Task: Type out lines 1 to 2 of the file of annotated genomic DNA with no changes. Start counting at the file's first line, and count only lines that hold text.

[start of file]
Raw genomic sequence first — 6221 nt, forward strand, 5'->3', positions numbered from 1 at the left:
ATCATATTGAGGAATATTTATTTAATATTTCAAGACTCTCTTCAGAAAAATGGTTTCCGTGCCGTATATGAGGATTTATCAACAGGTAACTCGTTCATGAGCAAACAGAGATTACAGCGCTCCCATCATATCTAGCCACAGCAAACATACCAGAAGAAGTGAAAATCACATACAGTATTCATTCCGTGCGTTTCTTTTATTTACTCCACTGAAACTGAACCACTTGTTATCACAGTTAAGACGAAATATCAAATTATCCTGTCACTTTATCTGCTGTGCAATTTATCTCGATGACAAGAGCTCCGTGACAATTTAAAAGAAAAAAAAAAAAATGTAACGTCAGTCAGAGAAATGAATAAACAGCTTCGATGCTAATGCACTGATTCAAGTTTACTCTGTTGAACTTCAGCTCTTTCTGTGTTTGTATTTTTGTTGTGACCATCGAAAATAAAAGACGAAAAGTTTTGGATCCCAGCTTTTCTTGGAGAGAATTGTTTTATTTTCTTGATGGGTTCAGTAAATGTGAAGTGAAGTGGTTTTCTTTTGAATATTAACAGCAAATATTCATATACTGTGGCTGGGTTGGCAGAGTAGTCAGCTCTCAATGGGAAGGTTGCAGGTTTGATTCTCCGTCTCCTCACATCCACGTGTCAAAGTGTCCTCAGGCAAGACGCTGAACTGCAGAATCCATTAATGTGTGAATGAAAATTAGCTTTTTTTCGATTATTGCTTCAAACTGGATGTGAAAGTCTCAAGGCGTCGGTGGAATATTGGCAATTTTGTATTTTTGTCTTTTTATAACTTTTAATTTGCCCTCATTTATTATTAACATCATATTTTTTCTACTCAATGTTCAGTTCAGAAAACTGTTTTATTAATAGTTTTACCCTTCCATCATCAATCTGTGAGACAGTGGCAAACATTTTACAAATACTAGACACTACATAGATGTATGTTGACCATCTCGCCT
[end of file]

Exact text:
Raw genomic sequence first — 6221 nt, forward strand, 5'->3', positions numbered from 1 at the left:
ATCATATTGAGGAATATTTATTTAATATTTCAAGACTCTCTTCAGAAAAATGGTTTCCGTGCCGTATATGAGGATTTATCAACAGGTAACTCGTTCATGAGCAAACAGAGATTACAGCGCTCCCATCATATCTAGCCACAGCAAACATACCAGAAGAAGTGAAAATCACATACAGTATTCATTCCGTGCGTTTCTTTTATTTACTCCACTGAAACTGAACCACTTGTTATCACAGTTAAGACGAAATATCAAATTATCCTGTCACTTTATCTGCTGTGCAATTTATCTCGATGACAAGAGCTCCGTGACAATTTAAAAGAAAAAAAAAAAAATGTAACGTCAGTCAGAGAAATGAATAAACAGCTTCGATGCTAATGCACTGATTCAAGTTTACTCTGTTGAACTTCAGCTCTTTCTGTGTTTGTATTTTTGTTGTGACCATCGAAAATAAAAGACGAAAAGTTTTGGATCCCAGCTTTTCTTGGAGAGAATTGTTTTATTTTCTTGATGGGTTCAGTAAATGTGAAGTGAAGTGGTTTTCTTTTGAATATTAACAGCAAATATTCATATACTGTGGCTGGGTTGGCAGAGTAGTCAGCTCTCAATGGGAAGGTTGCAGGTTTGATTCTCCGTCTCCTCACATCCACGTGTCAAAGTGTCCTCAGGCAAGACGCTGAACTGCAGAATCCATTAATGTGTGAATGAAAATTAGCTTTTTTTCGATTATTGCTTCAAACTGGATGTGAAAGTCTCAAGGCGTCGGTGGAATATTGGCAATTTTGTATTTTTGTCTTTTTATAACTTTTAATTTGCCCTCATTTATTATTAACATCATATTTTTTCTACTCAATGTTCAGTTCAGAAAACTGTTTTATTAATAGTTTTACCCTTCCATCATCAATCTGTGAGACAGTGGCAAACATTTTACAAATACTAGACACTACATAGATGTATGTTGACCATCTCGCCT